The majority of archival material and books I collect is monochrome. I use colour, tone and hue as emotional signifiers. These different emotional intensities direct the narrative in each work. The colour decisions, whether to use an intense or muted palette, come from an immediate emotional reaction I have towards a found image and how I want it to be perceived. I usually pre-mix all the colours for a painting so that I have a clear overview of how they resonate and how I will use them. I also consider colour as evocative of a particular historical period and use this reference to create a sense of space. In my recent work, the colours are soft and quiet. In these works, I try to use colour to create an idea of the visionary, allowing the images to be ethereal projections or silent interfaces.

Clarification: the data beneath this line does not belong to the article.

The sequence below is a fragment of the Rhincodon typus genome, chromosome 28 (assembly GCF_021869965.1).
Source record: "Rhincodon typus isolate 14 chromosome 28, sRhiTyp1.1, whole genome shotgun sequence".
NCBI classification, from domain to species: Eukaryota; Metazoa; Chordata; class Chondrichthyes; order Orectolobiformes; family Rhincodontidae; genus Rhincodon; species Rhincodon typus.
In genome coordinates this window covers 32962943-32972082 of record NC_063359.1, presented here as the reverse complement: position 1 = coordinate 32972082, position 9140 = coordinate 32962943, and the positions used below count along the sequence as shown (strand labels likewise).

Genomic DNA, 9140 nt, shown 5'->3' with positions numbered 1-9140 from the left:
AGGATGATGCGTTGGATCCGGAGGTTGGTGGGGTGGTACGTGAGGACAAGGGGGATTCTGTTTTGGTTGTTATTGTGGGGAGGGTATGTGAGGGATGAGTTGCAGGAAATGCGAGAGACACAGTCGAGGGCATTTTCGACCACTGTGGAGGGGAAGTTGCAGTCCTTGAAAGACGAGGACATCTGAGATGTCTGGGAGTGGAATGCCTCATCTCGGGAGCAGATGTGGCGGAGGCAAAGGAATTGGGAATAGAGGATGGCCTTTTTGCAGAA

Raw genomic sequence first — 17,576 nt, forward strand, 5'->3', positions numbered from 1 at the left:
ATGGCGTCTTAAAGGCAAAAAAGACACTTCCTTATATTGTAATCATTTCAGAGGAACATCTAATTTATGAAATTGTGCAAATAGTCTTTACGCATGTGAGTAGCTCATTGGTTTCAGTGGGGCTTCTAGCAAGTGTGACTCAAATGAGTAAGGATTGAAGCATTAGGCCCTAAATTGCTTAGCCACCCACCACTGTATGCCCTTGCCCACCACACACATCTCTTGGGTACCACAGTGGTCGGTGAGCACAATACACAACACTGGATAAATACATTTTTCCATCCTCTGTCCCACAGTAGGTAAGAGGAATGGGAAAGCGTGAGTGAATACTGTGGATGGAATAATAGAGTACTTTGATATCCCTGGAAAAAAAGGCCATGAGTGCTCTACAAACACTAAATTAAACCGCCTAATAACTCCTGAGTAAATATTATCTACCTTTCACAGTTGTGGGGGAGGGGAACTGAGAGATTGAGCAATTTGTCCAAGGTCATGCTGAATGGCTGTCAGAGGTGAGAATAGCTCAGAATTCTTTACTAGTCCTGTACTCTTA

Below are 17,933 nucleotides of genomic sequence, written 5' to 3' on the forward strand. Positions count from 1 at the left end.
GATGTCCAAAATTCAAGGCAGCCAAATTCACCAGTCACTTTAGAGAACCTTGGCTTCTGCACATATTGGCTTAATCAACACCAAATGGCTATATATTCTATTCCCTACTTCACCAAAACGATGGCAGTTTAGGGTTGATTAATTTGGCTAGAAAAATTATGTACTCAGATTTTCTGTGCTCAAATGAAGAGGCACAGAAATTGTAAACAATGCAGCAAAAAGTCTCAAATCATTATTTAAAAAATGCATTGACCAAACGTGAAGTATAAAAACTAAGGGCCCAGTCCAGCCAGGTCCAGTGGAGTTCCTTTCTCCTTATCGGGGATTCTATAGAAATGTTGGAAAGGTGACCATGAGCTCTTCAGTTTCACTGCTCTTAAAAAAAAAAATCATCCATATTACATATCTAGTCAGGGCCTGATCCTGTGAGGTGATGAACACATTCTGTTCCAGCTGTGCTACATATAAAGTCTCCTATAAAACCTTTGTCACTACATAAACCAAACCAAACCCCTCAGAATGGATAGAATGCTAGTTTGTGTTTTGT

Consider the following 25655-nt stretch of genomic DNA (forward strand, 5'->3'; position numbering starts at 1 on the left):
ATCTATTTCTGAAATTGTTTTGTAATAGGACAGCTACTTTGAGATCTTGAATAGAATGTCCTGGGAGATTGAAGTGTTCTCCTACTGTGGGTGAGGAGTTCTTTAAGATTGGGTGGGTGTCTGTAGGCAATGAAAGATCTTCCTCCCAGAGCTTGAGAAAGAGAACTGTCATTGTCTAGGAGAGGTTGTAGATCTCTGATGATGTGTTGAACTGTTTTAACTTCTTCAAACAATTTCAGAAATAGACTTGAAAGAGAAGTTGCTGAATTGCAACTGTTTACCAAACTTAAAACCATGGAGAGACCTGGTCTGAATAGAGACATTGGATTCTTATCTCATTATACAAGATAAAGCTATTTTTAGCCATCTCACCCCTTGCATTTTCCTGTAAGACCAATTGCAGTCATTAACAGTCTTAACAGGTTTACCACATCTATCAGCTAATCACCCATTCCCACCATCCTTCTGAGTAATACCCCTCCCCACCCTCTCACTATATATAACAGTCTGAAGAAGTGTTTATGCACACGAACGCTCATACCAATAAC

“I try to use colour to create an idea of the visionary, allowing the images to be ethereal projections or silent interfaces.”
Hands are a recurring motif in your paintings. What interests you about them, and how do they relate to and expand upon your portraits and still lifes?
The first time I used hands as the central motif was in a painting made for my 2015 show Dearest at The Fire Place project in the Hamptons. The paintings for that were informed by a letter written by Georgia O’Keefe to Edna St Vincent Millay. I realized she constructed painted space that can be perceived as layers, which form a schism between the real and the imagined. They appear illuminated through colour and light through a ‘touch’ that creates a haptic sense.